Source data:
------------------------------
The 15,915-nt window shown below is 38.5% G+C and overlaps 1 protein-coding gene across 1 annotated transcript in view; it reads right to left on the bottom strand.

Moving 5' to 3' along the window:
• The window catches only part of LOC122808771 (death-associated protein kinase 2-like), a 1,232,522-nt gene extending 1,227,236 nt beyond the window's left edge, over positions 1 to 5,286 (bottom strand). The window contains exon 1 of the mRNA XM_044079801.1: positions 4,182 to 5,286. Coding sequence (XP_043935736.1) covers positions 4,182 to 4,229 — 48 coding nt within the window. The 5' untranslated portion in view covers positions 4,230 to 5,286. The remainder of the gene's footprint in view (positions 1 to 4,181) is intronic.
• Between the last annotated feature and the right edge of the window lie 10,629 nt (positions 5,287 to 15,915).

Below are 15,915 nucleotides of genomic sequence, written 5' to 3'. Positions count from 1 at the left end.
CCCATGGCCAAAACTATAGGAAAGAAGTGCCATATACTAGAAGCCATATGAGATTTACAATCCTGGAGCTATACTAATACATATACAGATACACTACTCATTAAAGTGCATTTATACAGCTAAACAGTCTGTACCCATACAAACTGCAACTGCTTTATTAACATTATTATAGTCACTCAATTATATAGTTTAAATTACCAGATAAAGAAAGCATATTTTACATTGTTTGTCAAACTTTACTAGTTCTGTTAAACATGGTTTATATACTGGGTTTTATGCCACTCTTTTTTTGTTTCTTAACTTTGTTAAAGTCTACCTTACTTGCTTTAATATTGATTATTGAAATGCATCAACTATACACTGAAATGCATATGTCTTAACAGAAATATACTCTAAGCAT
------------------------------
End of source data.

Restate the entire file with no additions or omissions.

The 15,915-nt window shown below is 38.5% G+C and overlaps 1 protein-coding gene across 1 annotated transcript in view; it reads right to left on the bottom strand.

Moving 5' to 3' along the window:
• The window catches only part of LOC122808771 (death-associated protein kinase 2-like), a 1,232,522-nt gene extending 1,227,236 nt beyond the window's left edge, over positions 1 to 5,286 (bottom strand). The window contains exon 1 of the mRNA XM_044079801.1: positions 4,182 to 5,286. Coding sequence (XP_043935736.1) covers positions 4,182 to 4,229 — 48 coding nt within the window. The 5' untranslated portion in view covers positions 4,230 to 5,286. The remainder of the gene's footprint in view (positions 1 to 4,181) is intronic.
• Between the last annotated feature and the right edge of the window lie 10,629 nt (positions 5,287 to 15,915).

Below are 15,915 nucleotides of genomic sequence, written 5' to 3'. Positions count from 1 at the left end.
CCCATGGCCAAAACTATAGGAAAGAAGTGCCATATACTAGAAGCCATATGAGATTTACAATCCTGGAGCTATACTAATACATATACAGATACACTACTCATTAAAGTGCATTTATACAGCTAAACAGTCTGTACCCATACAAACTGCAACTGCTTTATTAACATTATTATAGTCACTCAATTATATAGTTTAAATTACCAGATAAAGAAAGCATATTTTACATTGTTTGTCAAACTTTACTAGTTCTGTTAAACATGGTTTATATACTGGGTTTTATGCCACTCTTTTTTTGTTTCTTAACTTTGTTAAAGTCTACCTTACTTGCTTTAATATTGATTATTGAAATGCATCAACTATACACTGAAATGCATATGTCTTAACAGAAATATACTCTAAGCAT